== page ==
Baltimore Sun reporters Jeff Barker and Don Markus and editor Matt Bracken weigh in on the three biggest topics of the past week in Maryland sports.
With Mark Turgeon’s team starting summer workouts, which Terps have the most to gain and the most to lose?
Don Markus: This is a critical summer for Turgeon’s program. Though many, including Turgeon, see progress in going from 17-15 in his first season in College Park to finishing his second year with a 25-13 record after a trip to the NIT semifinals, most Terp fans (and Turgeon) believe that anything short of an NCAA tournament bid would be deemed unacceptable in 2013-14.
So Turgeon is at the top of both lists, with the most to gain and the most to lose if this summer doesn’t go as well as planned. Not only do the Terps get 16 hours of individual workouts over the next eight weeks, but Turgeon also can have as many as 10 two-hour practices in advance of his team’s trip to the Bahamas in early August.
Replacing Alex Len and finding a starting point guard remain Turgeon’s two biggest priorities. That means there will be a lot at stake over the next couple of months for rising sophomore big men Shaquille Cleare and Charles Mitchell, as well as rising sophomore point guard Seth Allen and incoming freshman point guard Roddy Peters of Suitland.
Of the four, I think Allen has the most to gain because converting to being a point guard is clearly his path to a possible NBA career. Allen certainly has the physical tools, but there are still questions about his shoot-first approach to the game and whether sacrificing his biggest asset – his ability to score – will be a good thing for the Terps in the long run.
While there will be a lot of eyes watching to see whether Allen can make the transition, just as many will be looking at Cleare. Turgeon has said Cleare dropped a considerable amount of weight since the end of last season, when he was barely playing at all, and Turgeon remains confident that the 6-9 center can live up to the expectations that followed him out of high school.
Asked how big a summer this is for Cleare, Turgeon said recently, “It’s huge, we all like Shaq so much because he works so hard, he brings it. It’s a big summer. It’s a big year for Shaq. I think sometimes people forget that he was a Top 30 player coming out of high school. We haven’t. He just had a lottery pick ahead of him.”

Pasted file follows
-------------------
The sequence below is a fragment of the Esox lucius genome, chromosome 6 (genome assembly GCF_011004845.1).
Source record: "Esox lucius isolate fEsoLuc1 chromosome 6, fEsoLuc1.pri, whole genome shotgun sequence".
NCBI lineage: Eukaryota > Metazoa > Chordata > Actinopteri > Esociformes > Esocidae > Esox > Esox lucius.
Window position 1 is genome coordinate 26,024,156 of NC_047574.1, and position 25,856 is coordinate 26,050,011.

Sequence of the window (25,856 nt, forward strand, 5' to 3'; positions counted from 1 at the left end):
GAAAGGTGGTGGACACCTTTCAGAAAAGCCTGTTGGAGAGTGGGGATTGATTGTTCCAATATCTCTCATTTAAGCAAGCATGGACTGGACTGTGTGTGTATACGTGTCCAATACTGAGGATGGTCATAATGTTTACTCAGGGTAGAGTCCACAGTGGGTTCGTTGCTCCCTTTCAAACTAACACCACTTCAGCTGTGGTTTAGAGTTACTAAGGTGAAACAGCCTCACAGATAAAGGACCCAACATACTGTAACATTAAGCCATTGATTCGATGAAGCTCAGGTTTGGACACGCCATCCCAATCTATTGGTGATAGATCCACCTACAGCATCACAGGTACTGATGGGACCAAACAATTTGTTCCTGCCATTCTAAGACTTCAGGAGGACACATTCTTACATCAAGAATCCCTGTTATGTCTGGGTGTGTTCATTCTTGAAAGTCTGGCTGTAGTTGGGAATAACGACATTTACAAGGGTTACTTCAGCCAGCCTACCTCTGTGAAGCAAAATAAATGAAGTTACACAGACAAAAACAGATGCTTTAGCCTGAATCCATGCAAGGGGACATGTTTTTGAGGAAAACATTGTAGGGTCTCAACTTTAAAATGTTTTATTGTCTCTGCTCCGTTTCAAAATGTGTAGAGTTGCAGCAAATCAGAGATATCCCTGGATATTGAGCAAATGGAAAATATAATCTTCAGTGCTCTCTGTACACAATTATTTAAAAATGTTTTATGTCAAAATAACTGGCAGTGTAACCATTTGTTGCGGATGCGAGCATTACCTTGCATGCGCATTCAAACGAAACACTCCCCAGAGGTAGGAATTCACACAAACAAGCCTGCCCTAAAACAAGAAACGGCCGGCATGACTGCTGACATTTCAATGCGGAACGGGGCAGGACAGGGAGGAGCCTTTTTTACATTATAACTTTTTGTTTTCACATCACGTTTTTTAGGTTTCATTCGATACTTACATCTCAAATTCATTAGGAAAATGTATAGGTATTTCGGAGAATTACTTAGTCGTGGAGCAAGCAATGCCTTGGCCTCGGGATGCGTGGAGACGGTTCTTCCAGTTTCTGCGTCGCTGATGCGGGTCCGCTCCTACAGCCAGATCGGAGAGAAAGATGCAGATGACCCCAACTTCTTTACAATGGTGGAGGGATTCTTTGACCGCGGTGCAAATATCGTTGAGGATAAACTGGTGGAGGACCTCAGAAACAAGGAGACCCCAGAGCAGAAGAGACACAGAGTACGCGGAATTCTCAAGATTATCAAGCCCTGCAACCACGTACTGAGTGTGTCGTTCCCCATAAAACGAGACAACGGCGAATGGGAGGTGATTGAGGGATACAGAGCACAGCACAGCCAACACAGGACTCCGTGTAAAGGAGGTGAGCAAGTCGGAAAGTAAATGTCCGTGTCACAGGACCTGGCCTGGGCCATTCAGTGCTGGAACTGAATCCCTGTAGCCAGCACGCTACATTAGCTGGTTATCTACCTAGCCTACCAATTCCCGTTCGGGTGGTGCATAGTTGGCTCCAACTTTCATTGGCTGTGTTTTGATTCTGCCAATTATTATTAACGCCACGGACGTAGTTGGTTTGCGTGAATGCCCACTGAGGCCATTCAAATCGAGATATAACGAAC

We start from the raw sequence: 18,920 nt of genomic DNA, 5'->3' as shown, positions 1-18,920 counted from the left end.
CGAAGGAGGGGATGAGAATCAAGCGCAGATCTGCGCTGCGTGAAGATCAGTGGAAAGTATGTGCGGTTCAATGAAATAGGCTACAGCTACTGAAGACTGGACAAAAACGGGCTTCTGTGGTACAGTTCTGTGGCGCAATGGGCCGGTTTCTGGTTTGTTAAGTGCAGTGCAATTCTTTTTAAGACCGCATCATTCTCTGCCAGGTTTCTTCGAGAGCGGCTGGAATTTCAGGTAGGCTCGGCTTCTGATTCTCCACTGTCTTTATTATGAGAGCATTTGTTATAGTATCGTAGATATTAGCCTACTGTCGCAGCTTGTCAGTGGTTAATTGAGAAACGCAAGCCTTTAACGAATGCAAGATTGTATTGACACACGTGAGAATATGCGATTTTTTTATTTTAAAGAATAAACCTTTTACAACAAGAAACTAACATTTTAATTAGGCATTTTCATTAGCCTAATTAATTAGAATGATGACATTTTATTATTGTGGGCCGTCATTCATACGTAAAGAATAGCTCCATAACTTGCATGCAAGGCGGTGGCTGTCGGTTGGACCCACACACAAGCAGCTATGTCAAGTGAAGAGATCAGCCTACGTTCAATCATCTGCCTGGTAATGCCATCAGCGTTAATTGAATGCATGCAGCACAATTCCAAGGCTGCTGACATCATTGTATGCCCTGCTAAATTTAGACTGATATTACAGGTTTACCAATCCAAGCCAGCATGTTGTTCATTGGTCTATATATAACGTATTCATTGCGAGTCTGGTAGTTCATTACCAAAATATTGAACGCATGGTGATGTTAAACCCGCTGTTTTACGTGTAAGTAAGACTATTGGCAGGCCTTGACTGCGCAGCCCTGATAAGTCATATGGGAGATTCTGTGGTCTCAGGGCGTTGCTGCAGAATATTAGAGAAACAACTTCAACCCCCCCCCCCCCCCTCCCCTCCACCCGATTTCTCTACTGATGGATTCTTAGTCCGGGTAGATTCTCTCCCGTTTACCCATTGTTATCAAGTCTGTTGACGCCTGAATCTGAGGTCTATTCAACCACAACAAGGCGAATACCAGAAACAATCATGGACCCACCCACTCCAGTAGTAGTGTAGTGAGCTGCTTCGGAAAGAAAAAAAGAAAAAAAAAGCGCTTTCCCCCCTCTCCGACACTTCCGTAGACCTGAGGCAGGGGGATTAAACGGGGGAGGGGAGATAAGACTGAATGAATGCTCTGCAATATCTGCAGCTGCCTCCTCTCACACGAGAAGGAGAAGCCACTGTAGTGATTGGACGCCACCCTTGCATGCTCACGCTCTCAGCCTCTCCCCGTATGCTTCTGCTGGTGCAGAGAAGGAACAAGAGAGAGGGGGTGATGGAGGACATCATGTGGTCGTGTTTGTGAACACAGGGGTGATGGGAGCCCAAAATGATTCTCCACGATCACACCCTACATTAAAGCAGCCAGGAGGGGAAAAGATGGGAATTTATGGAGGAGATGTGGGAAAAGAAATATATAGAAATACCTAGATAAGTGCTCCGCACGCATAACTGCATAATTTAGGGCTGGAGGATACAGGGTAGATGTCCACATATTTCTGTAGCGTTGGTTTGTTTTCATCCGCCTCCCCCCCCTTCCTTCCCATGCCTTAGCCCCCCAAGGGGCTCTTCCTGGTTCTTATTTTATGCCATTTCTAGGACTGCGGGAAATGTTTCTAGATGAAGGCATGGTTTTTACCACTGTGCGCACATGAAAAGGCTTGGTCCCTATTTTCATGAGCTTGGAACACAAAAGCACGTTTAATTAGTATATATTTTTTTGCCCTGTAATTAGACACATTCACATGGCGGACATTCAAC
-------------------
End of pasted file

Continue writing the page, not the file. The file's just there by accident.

Turgeon said that Cleare’s numbers as a freshman – 3.7 points, 2.7 rebounds in a little over 12 minutes a game - were better than former Maryland standout Chris Wilcox, who went from playing an even more limited role his first year in College Park to being an important part of a national championship team as a sophomore to becoming a lottery pick after the 2002 Final Four.
“Shaq had a good freshman year. His numbers were better than Wilcox as a freshman, we keep telling him that,” Turgeon said. “Shaq’s worked hard to get his weight down, he’s a great kid. I think once he starts to play and he’s the guy, he’ll get used to the speed of the game. I expect him to really flourish this year.”
There has been speculation that Maryland, like other teams, could go to a smaller lineup. But Turgeon said of Cleare and Mitchell, “We definitely [expect] one of them to be really good, hopefully both of them. We can go two ways. We can play them together and have a big lineup and we can go small, even with Charles at center.”
Aside from Cleare and Allen, this is a big summer for several Terps. There won’t be any excuses next season for Nick Faust (City), who has started for most of his two seasons. Given the emergence of Dez Wells as Maryland’s top scoring option late last season, the addition of transfer Evan Smotrycz and the improvement of Jake Layman over his freshman year, Faust will have to work hard this summer to maintain his role and starting job.
From what I’ve been told by the Maryland coaches, the 6-9 Smotrycz will have a huge impact next season at what is now called a “stretch 4” – in other words, a power forward who can shoot it from the outside. The Michigan transfer was often Maryland’s best player in practice last season and according to Turgeon “gives us something we didn’t have – a big guy who can shoot.”
Before workouts began this week, Turgeon was already getting great reports about Smotrycz from Kyle Tarp, the team’s Drector of Basketball Performance.